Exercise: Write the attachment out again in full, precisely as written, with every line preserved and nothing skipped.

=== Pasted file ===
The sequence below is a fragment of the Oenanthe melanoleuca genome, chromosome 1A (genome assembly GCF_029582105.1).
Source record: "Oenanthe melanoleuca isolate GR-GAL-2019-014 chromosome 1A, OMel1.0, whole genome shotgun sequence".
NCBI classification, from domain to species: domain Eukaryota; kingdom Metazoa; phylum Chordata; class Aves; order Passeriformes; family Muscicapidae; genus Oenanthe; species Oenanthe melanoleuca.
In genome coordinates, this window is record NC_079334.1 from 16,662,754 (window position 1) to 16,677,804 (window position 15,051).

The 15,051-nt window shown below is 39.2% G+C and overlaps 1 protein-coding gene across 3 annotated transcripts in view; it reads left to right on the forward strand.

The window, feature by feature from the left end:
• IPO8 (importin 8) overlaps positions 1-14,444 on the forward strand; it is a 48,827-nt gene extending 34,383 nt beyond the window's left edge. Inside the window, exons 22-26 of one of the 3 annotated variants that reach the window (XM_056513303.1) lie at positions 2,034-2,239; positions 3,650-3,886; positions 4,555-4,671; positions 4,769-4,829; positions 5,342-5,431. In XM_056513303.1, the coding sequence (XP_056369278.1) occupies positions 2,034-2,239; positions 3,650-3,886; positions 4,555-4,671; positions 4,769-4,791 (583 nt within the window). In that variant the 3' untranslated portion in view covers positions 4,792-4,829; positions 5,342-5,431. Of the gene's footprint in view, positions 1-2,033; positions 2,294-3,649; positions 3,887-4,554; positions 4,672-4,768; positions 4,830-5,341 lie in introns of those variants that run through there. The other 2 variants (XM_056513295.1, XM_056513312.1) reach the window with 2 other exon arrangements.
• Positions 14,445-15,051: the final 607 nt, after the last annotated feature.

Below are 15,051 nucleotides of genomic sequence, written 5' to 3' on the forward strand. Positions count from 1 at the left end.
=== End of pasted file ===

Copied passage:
The sequence below is a fragment of the Oenanthe melanoleuca genome, chromosome 1A (genome assembly GCF_029582105.1).
Source record: "Oenanthe melanoleuca isolate GR-GAL-2019-014 chromosome 1A, OMel1.0, whole genome shotgun sequence".
NCBI classification, from domain to species: domain Eukaryota; kingdom Metazoa; phylum Chordata; class Aves; order Passeriformes; family Muscicapidae; genus Oenanthe; species Oenanthe melanoleuca.
In genome coordinates, this window is record NC_079334.1 from 16,662,754 (window position 1) to 16,677,804 (window position 15,051).

The 15,051-nt window shown below is 39.2% G+C and overlaps 1 protein-coding gene across 3 annotated transcripts in view; it reads left to right on the forward strand.

The window, feature by feature from the left end:
• IPO8 (importin 8) overlaps positions 1-14,444 on the forward strand; it is a 48,827-nt gene extending 34,383 nt beyond the window's left edge. Inside the window, exons 22-26 of one of the 3 annotated variants that reach the window (XM_056513303.1) lie at positions 2,034-2,239; positions 3,650-3,886; positions 4,555-4,671; positions 4,769-4,829; positions 5,342-5,431. In XM_056513303.1, the coding sequence (XP_056369278.1) occupies positions 2,034-2,239; positions 3,650-3,886; positions 4,555-4,671; positions 4,769-4,791 (583 nt within the window). In that variant the 3' untranslated portion in view covers positions 4,792-4,829; positions 5,342-5,431. Of the gene's footprint in view, positions 1-2,033; positions 2,294-3,649; positions 3,887-4,554; positions 4,672-4,768; positions 4,830-5,341 lie in introns of those variants that run through there. The other 2 variants (XM_056513295.1, XM_056513312.1) reach the window with 2 other exon arrangements.
• Positions 14,445-15,051: the final 607 nt, after the last annotated feature.

Below are 15,051 nucleotides of genomic sequence, written 5' to 3' on the forward strand. Positions count from 1 at the left end.